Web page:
Frustrating morning at Public Utilities Commission

Filed under:ITC MN & IA 345 kV — posted by admin on October 23, 2014 @ 12:05 pm

Map_2345

Today, the Minnesota Public Utilities Commission approved the Certificate of Need and the Route Permit for the ITC Midwest transmission project.  The good news is that the route was modified and isn’t going to run right through the city of Sherburn, but the Commission did not direct ITC to remove the transmission lines from Fox Lake and Lake Charlotte and double circuit that line with the ITC project.

The ITC Midwest MN/IA 345 kV project is the pink highlighted part of the map above, and as you can see, it’s all connected.  This project enables connection of the Dakotas transmisison into the Split Rock – Lakefield Jct. line to Madison, via existing transmission and MVP projects 3, 4 and 5.  Not to mention all the other MVP projects — this is a BIG web of transmission:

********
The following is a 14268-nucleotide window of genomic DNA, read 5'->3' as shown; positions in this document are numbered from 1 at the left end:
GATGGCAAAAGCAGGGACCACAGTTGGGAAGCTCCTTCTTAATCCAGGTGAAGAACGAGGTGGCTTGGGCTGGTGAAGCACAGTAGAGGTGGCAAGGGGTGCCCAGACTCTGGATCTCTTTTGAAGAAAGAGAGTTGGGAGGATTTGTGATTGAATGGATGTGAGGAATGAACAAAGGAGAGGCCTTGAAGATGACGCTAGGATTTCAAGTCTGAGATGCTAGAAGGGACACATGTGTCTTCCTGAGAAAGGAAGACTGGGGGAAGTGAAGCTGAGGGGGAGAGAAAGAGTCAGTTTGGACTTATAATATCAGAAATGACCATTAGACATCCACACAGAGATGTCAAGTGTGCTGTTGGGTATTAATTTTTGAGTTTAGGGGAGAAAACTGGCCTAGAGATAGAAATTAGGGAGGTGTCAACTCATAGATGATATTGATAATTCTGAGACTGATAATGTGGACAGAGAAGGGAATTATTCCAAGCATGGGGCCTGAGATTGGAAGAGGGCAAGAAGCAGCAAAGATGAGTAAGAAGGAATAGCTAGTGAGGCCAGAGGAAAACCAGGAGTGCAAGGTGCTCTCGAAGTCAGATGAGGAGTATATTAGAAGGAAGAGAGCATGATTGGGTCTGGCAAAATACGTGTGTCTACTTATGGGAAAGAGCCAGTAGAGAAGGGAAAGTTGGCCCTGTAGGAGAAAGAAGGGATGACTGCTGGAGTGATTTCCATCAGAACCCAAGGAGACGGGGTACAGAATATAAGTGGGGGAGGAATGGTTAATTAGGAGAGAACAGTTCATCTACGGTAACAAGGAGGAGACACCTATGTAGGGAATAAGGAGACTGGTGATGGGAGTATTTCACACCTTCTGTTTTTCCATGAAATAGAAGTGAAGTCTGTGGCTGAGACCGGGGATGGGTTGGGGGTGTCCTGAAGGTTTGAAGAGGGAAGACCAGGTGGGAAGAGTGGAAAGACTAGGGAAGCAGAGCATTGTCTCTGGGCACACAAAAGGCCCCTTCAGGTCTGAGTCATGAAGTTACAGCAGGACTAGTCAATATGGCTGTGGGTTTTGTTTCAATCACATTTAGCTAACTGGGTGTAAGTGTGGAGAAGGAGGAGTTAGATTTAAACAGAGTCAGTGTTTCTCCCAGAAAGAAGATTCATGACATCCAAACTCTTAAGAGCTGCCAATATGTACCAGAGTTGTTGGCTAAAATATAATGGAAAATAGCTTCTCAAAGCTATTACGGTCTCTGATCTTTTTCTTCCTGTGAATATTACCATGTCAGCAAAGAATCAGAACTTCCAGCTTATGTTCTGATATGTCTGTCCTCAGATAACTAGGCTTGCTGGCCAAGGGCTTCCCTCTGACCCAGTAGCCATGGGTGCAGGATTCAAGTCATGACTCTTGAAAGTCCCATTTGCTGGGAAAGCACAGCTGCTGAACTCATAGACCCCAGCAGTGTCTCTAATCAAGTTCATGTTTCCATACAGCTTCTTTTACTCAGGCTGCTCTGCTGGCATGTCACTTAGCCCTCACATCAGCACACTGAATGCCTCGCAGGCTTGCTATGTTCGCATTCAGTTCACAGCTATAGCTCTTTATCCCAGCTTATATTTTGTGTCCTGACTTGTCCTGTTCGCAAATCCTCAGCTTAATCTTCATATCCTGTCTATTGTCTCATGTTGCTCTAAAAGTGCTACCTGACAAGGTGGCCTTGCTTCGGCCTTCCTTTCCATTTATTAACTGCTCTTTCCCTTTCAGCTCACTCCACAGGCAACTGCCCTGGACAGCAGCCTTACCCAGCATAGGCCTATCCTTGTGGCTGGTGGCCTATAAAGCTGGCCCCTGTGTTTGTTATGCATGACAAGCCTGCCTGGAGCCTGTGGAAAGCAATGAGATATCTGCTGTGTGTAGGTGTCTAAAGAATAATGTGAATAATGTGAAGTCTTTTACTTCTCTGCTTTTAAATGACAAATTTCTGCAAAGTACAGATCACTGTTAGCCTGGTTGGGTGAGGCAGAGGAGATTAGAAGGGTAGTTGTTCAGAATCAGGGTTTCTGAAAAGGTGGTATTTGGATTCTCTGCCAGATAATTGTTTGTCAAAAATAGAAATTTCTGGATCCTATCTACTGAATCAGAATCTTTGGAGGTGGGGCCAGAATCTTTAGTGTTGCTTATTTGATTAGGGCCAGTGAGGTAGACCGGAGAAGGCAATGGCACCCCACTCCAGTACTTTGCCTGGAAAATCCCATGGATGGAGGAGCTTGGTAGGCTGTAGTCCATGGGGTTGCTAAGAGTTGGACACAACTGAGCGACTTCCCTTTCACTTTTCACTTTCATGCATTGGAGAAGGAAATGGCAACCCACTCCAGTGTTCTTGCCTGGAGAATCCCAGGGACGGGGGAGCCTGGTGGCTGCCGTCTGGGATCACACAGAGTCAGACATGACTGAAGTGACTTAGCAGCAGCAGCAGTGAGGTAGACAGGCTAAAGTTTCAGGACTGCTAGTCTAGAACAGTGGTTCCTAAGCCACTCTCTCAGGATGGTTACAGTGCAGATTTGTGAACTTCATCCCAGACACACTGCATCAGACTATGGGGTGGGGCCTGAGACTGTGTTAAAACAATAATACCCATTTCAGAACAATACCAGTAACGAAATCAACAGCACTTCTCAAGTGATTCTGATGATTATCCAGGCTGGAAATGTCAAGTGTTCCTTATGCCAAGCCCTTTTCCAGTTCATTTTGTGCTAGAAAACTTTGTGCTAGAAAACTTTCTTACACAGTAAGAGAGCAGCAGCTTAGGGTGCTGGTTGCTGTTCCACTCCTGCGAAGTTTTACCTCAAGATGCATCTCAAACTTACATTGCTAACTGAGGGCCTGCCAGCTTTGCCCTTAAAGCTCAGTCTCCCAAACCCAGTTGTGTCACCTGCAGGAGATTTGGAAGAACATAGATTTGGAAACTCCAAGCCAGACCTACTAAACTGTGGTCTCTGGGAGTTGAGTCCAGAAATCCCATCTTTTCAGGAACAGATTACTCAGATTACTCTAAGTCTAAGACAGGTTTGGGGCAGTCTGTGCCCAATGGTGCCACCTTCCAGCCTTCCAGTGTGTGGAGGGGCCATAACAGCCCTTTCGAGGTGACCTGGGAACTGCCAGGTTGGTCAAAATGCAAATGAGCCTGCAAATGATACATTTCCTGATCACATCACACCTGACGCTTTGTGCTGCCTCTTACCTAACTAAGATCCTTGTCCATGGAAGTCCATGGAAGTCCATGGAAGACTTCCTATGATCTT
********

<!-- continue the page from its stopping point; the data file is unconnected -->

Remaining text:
MVP portfolio map

Commissioner Boyd, acting as Chair in the absence of Chair Heydinger, did acknowledge the importance of addressing the macro picture of cost apportionment of this group of projects to Minnesota, that we have this specific project to address, but we do have to deal with this larger cost issue, but in a different venue.  That validation helps, but when are we going to deal with it and how?  The FERC docket has long since passed, what position did Commission take during that MVP tariff and cost apportionment review?  It’s a bit late, because they’ve decided and now Minnesota has to live with it… or do we?  What options are there?